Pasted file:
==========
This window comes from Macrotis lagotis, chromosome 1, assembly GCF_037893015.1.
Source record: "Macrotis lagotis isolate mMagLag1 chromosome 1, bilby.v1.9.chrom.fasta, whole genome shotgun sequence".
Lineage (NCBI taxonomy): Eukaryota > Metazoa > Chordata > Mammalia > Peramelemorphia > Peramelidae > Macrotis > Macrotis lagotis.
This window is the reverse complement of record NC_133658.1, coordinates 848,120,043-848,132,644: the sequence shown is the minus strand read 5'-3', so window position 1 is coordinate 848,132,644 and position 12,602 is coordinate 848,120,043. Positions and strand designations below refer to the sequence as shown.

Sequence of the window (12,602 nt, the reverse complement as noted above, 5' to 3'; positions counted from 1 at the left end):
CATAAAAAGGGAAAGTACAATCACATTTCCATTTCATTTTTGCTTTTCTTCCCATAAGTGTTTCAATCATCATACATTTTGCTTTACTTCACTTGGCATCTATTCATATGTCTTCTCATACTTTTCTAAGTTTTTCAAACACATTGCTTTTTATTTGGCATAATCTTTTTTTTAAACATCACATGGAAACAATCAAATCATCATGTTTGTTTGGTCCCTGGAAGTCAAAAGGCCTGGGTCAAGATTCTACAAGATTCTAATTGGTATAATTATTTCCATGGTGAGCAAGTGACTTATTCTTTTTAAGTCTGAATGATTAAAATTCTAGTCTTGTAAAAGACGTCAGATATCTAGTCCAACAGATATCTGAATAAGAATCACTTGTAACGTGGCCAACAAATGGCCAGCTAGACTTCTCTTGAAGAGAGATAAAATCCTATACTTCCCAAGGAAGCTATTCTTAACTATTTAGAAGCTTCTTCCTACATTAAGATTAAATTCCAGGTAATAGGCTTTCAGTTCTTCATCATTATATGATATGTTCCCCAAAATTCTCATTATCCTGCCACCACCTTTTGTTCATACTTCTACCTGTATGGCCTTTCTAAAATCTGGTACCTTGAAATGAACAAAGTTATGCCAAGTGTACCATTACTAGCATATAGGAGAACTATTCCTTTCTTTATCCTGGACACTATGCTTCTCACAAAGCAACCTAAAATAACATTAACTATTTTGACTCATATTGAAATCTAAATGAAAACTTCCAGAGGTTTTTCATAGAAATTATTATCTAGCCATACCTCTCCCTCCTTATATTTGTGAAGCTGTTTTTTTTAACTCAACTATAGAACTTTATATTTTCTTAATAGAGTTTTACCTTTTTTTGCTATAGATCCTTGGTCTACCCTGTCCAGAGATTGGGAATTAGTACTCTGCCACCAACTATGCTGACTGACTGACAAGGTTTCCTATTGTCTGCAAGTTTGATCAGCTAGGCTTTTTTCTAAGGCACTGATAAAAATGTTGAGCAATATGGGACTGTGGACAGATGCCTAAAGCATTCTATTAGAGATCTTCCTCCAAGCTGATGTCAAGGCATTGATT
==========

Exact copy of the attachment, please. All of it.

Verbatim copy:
This window comes from Macrotis lagotis, chromosome 1, assembly GCF_037893015.1.
Source record: "Macrotis lagotis isolate mMagLag1 chromosome 1, bilby.v1.9.chrom.fasta, whole genome shotgun sequence".
Lineage (NCBI taxonomy): Eukaryota > Metazoa > Chordata > Mammalia > Peramelemorphia > Peramelidae > Macrotis > Macrotis lagotis.
This window is the reverse complement of record NC_133658.1, coordinates 848,120,043-848,132,644: the sequence shown is the minus strand read 5'-3', so window position 1 is coordinate 848,132,644 and position 12,602 is coordinate 848,120,043. Positions and strand designations below refer to the sequence as shown.

Sequence of the window (12,602 nt, the reverse complement as noted above, 5' to 3'; positions counted from 1 at the left end):
CATAAAAAGGGAAAGTACAATCACATTTCCATTTCATTTTTGCTTTTCTTCCCATAAGTGTTTCAATCATCATACATTTTGCTTTACTTCACTTGGCATCTATTCATATGTCTTCTCATACTTTTCTAAGTTTTTCAAACACATTGCTTTTTATTTGGCATAATCTTTTTTTTAAACATCACATGGAAACAATCAAATCATCATGTTTGTTTGGTCCCTGGAAGTCAAAAGGCCTGGGTCAAGATTCTACAAGATTCTAATTGGTATAATTATTTCCATGGTGAGCAAGTGACTTATTCTTTTTAAGTCTGAATGATTAAAATTCTAGTCTTGTAAAAGACGTCAGATATCTAGTCCAACAGATATCTGAATAAGAATCACTTGTAACGTGGCCAACAAATGGCCAGCTAGACTTCTCTTGAAGAGAGATAAAATCCTATACTTCCCAAGGAAGCTATTCTTAACTATTTAGAAGCTTCTTCCTACATTAAGATTAAATTCCAGGTAATAGGCTTTCAGTTCTTCATCATTATATGATATGTTCCCCAAAATTCTCATTATCCTGCCACCACCTTTTGTTCATACTTCTACCTGTATGGCCTTTCTAAAATCTGGTACCTTGAAATGAACAAAGTTATGCCAAGTGTACCATTACTAGCATATAGGAGAACTATTCCTTTCTTTATCCTGGACACTATGCTTCTCACAAAGCAACCTAAAATAACATTAACTATTTTGACTCATATTGAAATCTAAATGAAAACTTCCAGAGGTTTTTCATAGAAATTATTATCTAGCCATACCTCTCCCTCCTTATATTTGTGAAGCTGTTTTTTTTAACTCAACTATAGAACTTTATATTTTCTTAATAGAGTTTTACCTTTTTTTGCTATAGATCCTTGGTCTACCCTGTCCAGAGATTGGGAATTAGTACTCTGCCACCAACTATGCTGACTGACTGACAAGGTTTCCTATTGTCTGCAAGTTTGATCAGCTAGGCTTTTTTCTAAGGCACTGATAAAAATGTTGAGCAATATGGGACTGTGGACAGATGCCTAAAGCATTCTATTAGAGATCTTCCTCCAAGCTGATGTCAAGGCATTGATT